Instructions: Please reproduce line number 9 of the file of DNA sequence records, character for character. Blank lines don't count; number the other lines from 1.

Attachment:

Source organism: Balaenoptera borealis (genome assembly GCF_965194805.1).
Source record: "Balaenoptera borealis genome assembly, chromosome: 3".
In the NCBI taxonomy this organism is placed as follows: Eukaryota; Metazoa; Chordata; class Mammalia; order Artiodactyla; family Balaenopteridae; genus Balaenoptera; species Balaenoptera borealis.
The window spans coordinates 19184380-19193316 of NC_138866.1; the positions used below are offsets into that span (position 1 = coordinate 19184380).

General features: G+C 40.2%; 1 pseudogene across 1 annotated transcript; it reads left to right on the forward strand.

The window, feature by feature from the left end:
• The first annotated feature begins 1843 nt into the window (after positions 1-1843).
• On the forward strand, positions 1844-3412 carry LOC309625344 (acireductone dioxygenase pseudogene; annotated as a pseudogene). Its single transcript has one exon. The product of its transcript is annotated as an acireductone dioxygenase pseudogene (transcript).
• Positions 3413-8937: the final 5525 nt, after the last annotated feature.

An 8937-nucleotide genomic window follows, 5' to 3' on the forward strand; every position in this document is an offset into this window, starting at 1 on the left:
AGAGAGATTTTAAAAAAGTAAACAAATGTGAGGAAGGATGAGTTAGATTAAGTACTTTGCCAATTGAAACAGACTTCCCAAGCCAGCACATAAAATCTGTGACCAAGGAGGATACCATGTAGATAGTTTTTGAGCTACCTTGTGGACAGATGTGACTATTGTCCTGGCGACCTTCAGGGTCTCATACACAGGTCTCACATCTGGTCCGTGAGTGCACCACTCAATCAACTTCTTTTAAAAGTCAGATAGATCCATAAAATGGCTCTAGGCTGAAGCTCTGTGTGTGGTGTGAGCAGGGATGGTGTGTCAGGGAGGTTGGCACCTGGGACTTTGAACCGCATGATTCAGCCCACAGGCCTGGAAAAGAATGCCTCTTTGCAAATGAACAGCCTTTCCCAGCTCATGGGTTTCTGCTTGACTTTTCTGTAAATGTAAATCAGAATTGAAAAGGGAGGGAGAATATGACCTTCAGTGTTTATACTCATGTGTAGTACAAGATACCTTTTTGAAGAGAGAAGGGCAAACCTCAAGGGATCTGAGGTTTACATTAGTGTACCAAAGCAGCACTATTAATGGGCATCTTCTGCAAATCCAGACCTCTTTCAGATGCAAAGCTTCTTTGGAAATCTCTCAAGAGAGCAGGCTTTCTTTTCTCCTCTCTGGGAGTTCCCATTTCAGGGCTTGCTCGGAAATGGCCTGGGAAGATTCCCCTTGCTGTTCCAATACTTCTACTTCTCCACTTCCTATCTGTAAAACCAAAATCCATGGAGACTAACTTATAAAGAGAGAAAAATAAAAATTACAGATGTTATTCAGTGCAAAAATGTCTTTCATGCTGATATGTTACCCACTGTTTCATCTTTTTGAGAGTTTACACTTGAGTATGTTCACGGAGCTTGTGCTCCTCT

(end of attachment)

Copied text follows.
• Positions 3413-8937: the final 5525 nt, after the last annotated feature.